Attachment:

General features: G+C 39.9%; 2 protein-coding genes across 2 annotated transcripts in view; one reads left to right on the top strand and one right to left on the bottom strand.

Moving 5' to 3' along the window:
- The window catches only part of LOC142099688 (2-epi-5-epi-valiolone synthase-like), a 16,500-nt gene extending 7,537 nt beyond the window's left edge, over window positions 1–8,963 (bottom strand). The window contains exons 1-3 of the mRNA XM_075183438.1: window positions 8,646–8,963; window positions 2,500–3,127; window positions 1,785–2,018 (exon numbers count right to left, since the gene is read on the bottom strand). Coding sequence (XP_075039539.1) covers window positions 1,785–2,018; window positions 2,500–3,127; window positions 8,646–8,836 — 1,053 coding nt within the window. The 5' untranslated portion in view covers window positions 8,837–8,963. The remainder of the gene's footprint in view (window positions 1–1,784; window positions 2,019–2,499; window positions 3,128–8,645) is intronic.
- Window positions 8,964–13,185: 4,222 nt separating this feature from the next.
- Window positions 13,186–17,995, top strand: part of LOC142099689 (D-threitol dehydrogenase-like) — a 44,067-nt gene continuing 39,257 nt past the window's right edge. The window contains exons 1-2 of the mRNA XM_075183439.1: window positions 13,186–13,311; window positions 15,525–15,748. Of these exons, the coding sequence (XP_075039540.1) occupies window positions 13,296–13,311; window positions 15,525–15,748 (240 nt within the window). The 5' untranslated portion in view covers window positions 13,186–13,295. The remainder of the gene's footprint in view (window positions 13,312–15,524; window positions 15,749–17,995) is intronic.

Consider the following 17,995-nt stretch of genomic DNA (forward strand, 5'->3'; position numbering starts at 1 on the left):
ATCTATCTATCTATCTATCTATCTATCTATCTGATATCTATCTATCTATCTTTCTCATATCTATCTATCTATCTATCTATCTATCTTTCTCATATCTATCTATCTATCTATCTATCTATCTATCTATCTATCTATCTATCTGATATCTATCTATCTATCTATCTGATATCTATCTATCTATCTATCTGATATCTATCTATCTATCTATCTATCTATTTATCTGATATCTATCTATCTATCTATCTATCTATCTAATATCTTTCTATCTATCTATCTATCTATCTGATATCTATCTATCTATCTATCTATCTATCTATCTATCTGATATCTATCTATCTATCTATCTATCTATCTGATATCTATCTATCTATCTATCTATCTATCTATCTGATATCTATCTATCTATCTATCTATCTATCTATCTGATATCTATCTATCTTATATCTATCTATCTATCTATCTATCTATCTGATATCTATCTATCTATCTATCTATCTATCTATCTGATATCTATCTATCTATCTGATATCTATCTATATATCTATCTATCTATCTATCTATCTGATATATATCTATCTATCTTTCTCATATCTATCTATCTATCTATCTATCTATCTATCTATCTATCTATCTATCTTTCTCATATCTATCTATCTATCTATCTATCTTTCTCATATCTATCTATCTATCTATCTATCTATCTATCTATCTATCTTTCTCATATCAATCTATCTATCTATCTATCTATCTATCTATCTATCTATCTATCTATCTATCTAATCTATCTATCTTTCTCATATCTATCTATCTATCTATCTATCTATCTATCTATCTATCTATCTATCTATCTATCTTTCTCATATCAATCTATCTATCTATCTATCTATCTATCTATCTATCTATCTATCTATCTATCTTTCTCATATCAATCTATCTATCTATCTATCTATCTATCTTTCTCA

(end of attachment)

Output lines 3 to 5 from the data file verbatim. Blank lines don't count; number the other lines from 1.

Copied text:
- The window catches only part of LOC142099688 (2-epi-5-epi-valiolone synthase-like), a 16,500-nt gene extending 7,537 nt beyond the window's left edge, over window positions 1–8,963 (bottom strand). The window contains exons 1-3 of the mRNA XM_075183438.1: window positions 8,646–8,963; window positions 2,500–3,127; window positions 1,785–2,018 (exon numbers count right to left, since the gene is read on the bottom strand). Coding sequence (XP_075039539.1) covers window positions 1,785–2,018; window positions 2,500–3,127; window positions 8,646–8,836 — 1,053 coding nt within the window. The 5' untranslated portion in view covers window positions 8,837–8,963. The remainder of the gene's footprint in view (window positions 1–1,784; window positions 2,019–2,499; window positions 3,128–8,645) is intronic.
- Window positions 8,964–13,185: 4,222 nt separating this feature from the next.
- Window positions 13,186–17,995, top strand: part of LOC142099689 (D-threitol dehydrogenase-like) — a 44,067-nt gene continuing 39,257 nt past the window's right edge. The window contains exons 1-2 of the mRNA XM_075183439.1: window positions 13,186–13,311; window positions 15,525–15,748. Of these exons, the coding sequence (XP_075039540.1) occupies window positions 13,296–13,311; window positions 15,525–15,748 (240 nt within the window). The 5' untranslated portion in view covers window positions 13,186–13,295. The remainder of the gene's footprint in view (window positions 13,312–15,524; window positions 15,749–17,995) is intronic.